The urea-sulfuric acid reaction is so highly exothermic, particularly when solid urea and concentrated sulfuric acid are used as is necessary for purposes of economy, that it is difficult to control reaction temperature in the large volume production plants required to produce significant amounts of these products. In fact, it is essentially impossible to control reaction temperature and thus avoid formation of undesired by-products, during production of the higher acid content compositions having sulfuric acid/urea molar ratios greater than 0.7, with available methods. Furthermore, previous investigators did not recognize either the magnitude or importance of incipient product and/or reactant decomposition or the temperatures at which such decomposition occurs for products having different urea/sulfuric acid ratios. Their methods were not adequate to avoid incipient decomposition, particularly in the higher acid compositions, and they did not recognize the effect of such decomposition on process control or product quality.

These investigators also did not recognize that the use of urea-sulfuric acid reaction products having H.sub.2 SO.sub.4 /urea molar ratios of about 0.7 and higher markedly reduce and, in some cases, completely eliminate urea loss by volatilization even under the most adverse conditions of soil pH and ambient temperature.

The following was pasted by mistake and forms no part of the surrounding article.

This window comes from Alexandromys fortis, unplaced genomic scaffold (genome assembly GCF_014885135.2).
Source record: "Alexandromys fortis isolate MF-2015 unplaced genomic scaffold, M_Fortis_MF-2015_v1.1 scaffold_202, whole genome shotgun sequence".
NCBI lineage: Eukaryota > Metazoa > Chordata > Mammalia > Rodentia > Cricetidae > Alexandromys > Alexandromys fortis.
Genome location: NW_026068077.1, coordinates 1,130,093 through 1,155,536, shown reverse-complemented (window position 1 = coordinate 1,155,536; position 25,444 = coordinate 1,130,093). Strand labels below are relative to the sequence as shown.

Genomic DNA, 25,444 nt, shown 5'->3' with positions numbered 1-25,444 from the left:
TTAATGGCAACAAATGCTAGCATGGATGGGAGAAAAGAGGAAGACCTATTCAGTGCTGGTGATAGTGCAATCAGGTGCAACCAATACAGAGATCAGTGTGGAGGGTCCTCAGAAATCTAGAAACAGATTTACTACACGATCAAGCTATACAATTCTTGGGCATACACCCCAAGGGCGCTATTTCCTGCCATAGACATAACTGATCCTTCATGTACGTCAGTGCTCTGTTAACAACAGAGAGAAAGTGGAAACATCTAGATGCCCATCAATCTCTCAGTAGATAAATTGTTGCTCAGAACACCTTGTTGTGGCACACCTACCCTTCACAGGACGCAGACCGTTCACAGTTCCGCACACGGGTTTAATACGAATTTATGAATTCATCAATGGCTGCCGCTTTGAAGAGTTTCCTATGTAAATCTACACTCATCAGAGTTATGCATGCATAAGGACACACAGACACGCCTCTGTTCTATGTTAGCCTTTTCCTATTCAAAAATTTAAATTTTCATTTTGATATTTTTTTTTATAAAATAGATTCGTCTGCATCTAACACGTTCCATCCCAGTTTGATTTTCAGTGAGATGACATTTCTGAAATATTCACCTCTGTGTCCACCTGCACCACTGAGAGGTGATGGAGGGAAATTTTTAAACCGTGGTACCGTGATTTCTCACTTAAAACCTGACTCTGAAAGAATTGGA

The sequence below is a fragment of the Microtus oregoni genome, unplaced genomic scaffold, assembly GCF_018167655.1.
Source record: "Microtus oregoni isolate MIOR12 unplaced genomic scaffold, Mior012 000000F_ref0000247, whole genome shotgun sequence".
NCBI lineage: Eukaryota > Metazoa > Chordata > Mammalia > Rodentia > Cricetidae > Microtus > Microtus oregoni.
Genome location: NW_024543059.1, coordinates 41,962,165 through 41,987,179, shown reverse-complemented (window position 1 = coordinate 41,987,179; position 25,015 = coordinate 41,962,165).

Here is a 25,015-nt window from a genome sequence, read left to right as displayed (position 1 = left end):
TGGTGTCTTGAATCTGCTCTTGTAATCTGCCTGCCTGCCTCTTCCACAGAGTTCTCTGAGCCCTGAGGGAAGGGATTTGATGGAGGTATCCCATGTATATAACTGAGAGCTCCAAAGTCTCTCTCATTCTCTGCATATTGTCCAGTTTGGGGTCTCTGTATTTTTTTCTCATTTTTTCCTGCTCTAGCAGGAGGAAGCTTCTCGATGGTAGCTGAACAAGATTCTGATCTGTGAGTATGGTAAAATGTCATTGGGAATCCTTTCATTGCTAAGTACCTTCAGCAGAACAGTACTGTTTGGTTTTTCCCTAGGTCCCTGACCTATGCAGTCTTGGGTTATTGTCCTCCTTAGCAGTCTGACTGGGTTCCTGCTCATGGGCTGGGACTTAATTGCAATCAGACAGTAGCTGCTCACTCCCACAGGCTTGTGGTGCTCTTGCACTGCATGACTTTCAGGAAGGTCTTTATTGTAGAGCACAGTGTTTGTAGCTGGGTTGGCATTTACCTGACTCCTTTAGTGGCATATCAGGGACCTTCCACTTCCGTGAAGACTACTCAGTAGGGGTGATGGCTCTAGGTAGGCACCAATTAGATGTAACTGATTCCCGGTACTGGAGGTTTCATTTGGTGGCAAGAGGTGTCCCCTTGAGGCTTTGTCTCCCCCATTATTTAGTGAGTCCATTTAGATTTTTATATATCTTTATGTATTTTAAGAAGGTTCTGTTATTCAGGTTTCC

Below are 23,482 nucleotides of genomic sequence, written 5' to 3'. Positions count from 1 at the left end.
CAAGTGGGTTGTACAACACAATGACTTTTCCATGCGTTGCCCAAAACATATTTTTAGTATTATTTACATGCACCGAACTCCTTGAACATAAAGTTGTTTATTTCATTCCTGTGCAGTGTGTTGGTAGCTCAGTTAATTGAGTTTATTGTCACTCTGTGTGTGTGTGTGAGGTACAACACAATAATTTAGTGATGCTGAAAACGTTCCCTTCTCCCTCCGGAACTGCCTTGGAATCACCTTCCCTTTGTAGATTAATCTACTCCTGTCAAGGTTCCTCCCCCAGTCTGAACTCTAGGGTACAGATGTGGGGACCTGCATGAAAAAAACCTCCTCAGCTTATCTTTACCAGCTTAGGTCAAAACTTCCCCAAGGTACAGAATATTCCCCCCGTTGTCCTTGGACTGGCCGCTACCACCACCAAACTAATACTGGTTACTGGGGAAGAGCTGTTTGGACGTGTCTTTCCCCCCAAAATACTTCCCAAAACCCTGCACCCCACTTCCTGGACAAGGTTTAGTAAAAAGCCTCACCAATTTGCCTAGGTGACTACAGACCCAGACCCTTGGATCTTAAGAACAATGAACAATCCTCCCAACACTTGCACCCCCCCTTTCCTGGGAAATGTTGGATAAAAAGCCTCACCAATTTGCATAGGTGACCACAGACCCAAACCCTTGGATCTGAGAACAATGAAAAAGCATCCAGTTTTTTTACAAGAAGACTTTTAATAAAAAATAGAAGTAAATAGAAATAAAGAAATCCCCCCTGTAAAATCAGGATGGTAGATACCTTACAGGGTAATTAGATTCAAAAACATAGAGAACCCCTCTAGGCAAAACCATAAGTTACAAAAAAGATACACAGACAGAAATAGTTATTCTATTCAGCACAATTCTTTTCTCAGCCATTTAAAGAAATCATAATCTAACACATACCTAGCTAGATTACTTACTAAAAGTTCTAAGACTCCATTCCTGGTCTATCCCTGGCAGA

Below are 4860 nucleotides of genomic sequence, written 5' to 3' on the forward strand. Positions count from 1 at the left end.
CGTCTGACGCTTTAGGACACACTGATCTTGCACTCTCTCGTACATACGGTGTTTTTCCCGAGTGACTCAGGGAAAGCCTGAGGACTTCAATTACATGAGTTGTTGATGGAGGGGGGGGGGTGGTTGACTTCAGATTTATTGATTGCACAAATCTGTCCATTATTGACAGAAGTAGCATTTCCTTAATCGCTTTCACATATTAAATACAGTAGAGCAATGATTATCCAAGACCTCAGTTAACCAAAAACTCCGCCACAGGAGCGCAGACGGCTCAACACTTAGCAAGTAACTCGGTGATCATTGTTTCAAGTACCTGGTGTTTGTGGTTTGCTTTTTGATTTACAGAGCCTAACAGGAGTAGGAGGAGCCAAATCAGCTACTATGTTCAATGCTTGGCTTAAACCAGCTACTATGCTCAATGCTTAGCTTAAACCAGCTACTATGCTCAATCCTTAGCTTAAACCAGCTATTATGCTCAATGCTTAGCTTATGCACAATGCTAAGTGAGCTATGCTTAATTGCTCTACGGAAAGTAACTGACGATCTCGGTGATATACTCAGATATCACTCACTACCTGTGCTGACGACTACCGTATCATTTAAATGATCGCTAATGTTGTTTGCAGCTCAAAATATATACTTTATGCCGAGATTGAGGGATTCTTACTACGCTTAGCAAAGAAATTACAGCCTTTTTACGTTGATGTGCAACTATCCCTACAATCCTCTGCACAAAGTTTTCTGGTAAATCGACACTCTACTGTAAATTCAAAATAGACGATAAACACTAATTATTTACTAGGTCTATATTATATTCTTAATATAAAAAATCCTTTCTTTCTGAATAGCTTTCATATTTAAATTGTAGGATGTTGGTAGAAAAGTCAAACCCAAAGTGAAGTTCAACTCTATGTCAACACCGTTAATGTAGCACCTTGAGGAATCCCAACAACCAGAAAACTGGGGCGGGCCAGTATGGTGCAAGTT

D. F. du Toit found that urea formed certain compounds with oxalic, acetic, hydrochloric, nitric and sulfuric acids, and that the resulting compounds were stable in contact with their solutions at 20.degree. C. Verslag Akad. Wetenschappen, 22, 573-4 (abstracted in Chemical Abstracts, 8, 2346, 1914).

L. H. Dalman expanded on du Toit's work by developing the phase relationships between the solid phase and saturated solutions at 10.degree. C. (50.degree. F.) and 25.degree. C. (77.degree. F.) but, as in the case of du Toit, did not develop or disclose methods capable of handling the high heat of reaction involved in large scale industrial processing. "Ternary Systems of Urea and Acids. I Urea, Nitric Acid and Water. II. Urea, Sulfuric Acid and Water. III. Urea, Oxalic Acid and Water"; JACS, 56, 549-53 (1934).

In the article "Adding Plant Nutrient Sulfur to Fertilizer," Sulfur Institute Bulletin No. 10 (1964), the Sulfur Institute discussed the addition of nutrient sulfur to fertilizers and mentioned that urea reacts with sulfuric acid to form two complexes of urea sulfate which are useful fertilizers.